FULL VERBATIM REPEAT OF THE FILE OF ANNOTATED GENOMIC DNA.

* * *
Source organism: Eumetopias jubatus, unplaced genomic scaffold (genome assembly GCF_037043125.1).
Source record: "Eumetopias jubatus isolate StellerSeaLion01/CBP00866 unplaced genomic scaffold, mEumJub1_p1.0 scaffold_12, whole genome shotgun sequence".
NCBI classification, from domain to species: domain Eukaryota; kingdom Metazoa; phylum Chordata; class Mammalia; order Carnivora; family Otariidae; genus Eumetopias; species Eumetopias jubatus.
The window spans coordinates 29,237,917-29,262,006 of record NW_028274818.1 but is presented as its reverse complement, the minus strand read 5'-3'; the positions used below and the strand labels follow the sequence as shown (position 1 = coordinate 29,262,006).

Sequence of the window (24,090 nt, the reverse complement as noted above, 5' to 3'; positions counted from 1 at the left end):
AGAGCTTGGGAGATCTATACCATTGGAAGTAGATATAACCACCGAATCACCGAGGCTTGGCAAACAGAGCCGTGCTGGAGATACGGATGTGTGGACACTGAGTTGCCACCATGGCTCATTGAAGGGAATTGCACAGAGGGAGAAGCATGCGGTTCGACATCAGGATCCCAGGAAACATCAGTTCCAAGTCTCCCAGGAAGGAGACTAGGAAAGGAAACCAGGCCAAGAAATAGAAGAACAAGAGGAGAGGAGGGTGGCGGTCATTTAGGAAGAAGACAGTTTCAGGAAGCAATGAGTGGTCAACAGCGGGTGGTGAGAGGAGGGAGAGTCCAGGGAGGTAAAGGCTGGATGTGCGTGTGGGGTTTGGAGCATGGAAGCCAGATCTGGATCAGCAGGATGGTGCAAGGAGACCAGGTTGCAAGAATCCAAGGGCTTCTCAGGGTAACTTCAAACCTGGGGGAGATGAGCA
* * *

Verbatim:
Source organism: Eumetopias jubatus, unplaced genomic scaffold (genome assembly GCF_037043125.1).
Source record: "Eumetopias jubatus isolate StellerSeaLion01/CBP00866 unplaced genomic scaffold, mEumJub1_p1.0 scaffold_12, whole genome shotgun sequence".
NCBI classification, from domain to species: domain Eukaryota; kingdom Metazoa; phylum Chordata; class Mammalia; order Carnivora; family Otariidae; genus Eumetopias; species Eumetopias jubatus.
The window spans coordinates 29,237,917-29,262,006 of record NW_028274818.1 but is presented as its reverse complement, the minus strand read 5'-3'; the positions used below and the strand labels follow the sequence as shown (position 1 = coordinate 29,262,006).

Sequence of the window (24,090 nt, the reverse complement as noted above, 5' to 3'; positions counted from 1 at the left end):
AGAGCTTGGGAGATCTATACCATTGGAAGTAGATATAACCACCGAATCACCGAGGCTTGGCAAACAGAGCCGTGCTGGAGATACGGATGTGTGGACACTGAGTTGCCACCATGGCTCATTGAAGGGAATTGCACAGAGGGAGAAGCATGCGGTTCGACATCAGGATCCCAGGAAACATCAGTTCCAAGTCTCCCAGGAAGGAGACTAGGAAAGGAAACCAGGCCAAGAAATAGAAGAACAAGAGGAGAGGAGGGTGGCGGTCATTTAGGAAGAAGACAGTTTCAGGAAGCAATGAGTGGTCAACAGCGGGTGGTGAGAGGAGGGAGAGTCCAGGGAGGTAAAGGCTGGATGTGCGTGTGGGGTTTGGAGCATGGAAGCCAGATCTGGATCAGCAGGATGGTGCAAGGAGACCAGGTTGCAAGAATCCAAGGGCTTCTCAGGGTAACTTCAAACCTGGGGGAGATGAGCA